Bruno Takahashi & Mark S. Meisner “Agenda Setting and Issue Definition at the Micro Level: Giving Climate Change a Voice in the Peruvian Congress,” Latin American Policy, 4(2). 340-357, 2013.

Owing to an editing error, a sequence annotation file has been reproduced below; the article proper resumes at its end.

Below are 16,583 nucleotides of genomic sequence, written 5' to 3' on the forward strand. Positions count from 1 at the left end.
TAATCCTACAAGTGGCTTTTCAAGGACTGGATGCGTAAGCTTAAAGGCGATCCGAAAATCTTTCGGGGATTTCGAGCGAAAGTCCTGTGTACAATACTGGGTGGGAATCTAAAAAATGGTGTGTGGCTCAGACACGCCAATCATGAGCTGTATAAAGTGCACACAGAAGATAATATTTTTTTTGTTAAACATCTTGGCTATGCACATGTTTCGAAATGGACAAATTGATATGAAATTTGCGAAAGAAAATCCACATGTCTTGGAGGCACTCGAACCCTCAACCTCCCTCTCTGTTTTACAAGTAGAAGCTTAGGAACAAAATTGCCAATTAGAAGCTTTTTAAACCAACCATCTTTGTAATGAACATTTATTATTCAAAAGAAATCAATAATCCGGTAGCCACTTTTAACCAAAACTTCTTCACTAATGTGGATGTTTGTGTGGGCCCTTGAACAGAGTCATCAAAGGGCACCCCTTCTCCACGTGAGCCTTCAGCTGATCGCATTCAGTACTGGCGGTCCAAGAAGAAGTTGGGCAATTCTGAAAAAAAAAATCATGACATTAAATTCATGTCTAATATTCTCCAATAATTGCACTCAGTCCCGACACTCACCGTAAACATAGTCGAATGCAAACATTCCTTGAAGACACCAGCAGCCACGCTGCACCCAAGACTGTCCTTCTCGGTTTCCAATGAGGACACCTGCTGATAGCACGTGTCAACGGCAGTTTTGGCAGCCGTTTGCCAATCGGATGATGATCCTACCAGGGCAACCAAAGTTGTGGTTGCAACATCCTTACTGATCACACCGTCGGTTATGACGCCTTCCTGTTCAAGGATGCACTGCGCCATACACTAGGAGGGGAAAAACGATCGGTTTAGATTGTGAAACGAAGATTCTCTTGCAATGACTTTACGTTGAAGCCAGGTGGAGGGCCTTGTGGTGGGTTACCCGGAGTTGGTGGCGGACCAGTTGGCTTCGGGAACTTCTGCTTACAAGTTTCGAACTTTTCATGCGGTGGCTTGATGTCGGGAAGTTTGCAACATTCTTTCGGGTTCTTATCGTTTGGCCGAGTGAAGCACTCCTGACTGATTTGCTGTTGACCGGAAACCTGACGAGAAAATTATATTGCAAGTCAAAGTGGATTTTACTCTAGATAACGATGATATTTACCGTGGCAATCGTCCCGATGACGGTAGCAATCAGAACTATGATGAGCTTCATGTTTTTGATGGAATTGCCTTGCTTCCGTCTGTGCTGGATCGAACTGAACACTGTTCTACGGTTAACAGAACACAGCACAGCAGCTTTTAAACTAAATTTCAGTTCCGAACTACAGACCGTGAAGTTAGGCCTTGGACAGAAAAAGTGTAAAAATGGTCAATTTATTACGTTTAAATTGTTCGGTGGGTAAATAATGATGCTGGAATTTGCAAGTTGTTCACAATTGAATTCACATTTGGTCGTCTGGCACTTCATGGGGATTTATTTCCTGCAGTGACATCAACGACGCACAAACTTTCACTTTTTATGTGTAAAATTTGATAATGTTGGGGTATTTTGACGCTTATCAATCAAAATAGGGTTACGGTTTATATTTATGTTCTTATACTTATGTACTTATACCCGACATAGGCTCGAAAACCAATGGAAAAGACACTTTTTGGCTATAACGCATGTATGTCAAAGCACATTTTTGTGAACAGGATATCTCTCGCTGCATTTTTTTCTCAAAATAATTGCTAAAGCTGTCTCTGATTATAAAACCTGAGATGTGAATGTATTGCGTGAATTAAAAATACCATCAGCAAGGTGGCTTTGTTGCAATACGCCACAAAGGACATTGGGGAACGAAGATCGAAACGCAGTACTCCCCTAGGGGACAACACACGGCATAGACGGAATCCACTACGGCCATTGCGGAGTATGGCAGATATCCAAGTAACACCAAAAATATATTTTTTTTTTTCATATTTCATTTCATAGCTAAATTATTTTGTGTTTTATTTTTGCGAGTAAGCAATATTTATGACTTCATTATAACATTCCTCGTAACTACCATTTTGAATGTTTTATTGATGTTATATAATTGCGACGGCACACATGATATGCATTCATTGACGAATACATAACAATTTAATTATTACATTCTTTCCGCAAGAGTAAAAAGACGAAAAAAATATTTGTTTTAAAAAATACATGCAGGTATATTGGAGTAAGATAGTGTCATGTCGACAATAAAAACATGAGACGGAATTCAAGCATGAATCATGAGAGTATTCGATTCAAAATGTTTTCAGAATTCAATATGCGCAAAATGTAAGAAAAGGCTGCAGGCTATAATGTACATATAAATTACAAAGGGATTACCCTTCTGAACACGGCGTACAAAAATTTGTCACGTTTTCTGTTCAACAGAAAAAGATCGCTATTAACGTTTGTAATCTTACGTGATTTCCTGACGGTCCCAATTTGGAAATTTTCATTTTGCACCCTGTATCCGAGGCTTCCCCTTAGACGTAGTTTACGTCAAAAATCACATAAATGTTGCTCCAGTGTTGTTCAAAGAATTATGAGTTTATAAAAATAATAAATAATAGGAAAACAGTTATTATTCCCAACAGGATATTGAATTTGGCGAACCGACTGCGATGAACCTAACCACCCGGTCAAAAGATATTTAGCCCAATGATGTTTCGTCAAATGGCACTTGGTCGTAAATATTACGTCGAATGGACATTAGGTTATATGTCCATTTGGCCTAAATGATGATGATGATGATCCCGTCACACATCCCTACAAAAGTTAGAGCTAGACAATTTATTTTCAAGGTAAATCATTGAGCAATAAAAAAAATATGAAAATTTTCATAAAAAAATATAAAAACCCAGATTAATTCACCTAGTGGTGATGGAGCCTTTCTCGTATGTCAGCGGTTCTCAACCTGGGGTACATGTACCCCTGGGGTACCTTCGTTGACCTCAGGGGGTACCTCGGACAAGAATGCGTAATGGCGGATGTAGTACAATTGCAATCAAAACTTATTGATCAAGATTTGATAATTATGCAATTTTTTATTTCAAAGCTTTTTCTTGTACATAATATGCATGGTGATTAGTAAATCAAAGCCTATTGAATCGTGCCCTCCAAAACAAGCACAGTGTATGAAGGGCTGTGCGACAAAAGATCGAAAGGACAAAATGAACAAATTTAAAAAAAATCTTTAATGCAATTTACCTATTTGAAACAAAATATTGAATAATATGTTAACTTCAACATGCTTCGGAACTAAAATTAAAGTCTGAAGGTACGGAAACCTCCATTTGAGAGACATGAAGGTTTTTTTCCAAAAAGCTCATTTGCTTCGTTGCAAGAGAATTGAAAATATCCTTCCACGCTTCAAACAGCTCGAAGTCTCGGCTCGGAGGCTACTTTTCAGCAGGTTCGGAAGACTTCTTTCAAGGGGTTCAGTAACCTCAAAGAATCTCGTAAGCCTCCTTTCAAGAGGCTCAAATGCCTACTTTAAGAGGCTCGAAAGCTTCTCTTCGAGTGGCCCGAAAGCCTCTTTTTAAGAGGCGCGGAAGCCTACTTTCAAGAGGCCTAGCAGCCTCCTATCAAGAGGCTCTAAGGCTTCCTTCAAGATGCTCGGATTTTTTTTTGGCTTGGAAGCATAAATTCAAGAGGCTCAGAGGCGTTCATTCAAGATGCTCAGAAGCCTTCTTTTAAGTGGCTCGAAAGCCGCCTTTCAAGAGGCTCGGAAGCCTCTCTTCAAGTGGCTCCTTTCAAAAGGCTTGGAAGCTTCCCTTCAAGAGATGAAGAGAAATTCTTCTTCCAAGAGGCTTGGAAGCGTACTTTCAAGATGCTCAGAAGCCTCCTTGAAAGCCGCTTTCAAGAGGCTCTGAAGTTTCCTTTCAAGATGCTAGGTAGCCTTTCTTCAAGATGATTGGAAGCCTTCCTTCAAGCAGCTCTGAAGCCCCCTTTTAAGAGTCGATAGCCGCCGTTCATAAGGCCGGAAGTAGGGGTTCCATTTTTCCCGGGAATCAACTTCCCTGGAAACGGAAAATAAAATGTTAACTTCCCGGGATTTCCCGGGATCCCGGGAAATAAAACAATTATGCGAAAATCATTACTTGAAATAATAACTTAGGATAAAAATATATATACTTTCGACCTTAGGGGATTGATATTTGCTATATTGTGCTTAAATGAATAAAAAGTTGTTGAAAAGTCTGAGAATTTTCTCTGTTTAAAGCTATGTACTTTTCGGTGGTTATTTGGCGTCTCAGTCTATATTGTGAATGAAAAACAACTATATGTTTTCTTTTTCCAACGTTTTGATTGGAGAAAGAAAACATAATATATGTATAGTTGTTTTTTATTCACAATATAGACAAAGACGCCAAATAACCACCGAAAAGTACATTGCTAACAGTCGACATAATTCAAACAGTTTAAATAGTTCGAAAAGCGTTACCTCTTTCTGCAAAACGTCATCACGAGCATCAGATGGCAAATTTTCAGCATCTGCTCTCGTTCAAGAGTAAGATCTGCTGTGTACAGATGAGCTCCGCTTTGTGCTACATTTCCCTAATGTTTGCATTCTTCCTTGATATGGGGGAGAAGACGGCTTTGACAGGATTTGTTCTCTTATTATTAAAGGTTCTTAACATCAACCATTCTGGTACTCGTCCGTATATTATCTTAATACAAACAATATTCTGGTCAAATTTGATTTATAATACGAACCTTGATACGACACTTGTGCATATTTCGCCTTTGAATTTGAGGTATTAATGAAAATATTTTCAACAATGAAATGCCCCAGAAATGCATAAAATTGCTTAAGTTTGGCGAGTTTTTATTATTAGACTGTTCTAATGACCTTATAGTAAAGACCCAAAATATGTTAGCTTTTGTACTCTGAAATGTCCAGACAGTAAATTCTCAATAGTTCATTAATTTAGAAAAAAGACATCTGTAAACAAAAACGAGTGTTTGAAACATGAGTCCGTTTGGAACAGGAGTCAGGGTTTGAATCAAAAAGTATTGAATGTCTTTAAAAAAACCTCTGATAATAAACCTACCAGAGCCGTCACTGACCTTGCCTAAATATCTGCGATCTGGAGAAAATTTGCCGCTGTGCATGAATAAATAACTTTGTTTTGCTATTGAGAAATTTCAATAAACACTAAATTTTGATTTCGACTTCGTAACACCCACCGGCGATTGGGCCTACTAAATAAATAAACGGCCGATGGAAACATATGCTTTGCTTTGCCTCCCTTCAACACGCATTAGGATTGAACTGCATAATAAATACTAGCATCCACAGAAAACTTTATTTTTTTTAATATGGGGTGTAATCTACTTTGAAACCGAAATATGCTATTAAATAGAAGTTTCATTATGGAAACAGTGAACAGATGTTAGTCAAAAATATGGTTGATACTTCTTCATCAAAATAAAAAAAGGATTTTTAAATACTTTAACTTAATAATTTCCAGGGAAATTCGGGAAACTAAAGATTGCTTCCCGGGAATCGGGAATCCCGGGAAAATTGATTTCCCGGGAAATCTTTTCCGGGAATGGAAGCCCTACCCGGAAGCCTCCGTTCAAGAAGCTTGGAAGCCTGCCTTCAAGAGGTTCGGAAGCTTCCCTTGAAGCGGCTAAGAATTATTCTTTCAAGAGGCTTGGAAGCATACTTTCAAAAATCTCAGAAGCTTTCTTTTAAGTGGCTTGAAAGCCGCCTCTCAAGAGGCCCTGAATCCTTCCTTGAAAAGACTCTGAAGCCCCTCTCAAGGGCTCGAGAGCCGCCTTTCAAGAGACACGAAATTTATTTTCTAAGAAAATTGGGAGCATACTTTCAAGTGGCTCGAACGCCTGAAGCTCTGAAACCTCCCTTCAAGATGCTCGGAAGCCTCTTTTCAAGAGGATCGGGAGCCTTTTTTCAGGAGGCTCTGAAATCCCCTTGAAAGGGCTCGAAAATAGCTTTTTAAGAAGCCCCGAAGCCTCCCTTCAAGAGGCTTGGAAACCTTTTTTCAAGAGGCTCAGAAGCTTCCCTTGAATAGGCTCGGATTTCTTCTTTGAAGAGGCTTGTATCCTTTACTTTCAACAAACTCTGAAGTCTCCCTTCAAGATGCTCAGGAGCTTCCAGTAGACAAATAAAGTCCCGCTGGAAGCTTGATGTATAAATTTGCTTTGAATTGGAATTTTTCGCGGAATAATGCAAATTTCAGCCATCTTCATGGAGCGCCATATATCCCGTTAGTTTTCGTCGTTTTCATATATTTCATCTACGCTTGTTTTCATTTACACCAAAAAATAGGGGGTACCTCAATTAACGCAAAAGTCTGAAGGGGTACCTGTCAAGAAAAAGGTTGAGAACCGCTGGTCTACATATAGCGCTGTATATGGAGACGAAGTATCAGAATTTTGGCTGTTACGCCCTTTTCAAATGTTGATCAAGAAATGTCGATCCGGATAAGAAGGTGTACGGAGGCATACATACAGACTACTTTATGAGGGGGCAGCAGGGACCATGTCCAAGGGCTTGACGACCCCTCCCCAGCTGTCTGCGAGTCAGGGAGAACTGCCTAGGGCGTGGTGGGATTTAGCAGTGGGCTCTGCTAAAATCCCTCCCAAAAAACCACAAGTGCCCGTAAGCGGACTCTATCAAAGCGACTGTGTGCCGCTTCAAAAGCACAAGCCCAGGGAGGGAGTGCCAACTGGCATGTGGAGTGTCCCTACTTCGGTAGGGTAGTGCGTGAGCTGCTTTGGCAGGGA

Agenda setting and policy formulation processes, including those involved in global issues such as climate change, have been a focus of continuous research during recent years. However, most studies have taken a broad longitudinal perspective, with limited emphasis on the individual level decision-making that can better explain the broader dynamics thoroughly tested in the past. This study presents an analysis at the micro level that uncovers specific instances of individual decision-making within an information-processing framework. Additionally, little is known about how climate change is defined in developing nations that are highly vulnerable to its effects. Therefore, this micro level analysis focuses on national legislators and advisers in the Peruvian Congress. This paper presents a detailed narrative of the processes of formulation of several climate change bills and the development of a special committee on climate change and biodiversity in the 2006-2011 legislative period in the Peruvian Congress. The study discusses the role of policy entrepreneurs, the influence of limited or inaccurate information, and the competition with other policy issues, through an analysis of in-depth interviews with these legislative elites. The results show the significant influence of media reports and Internet use in a low information environment.
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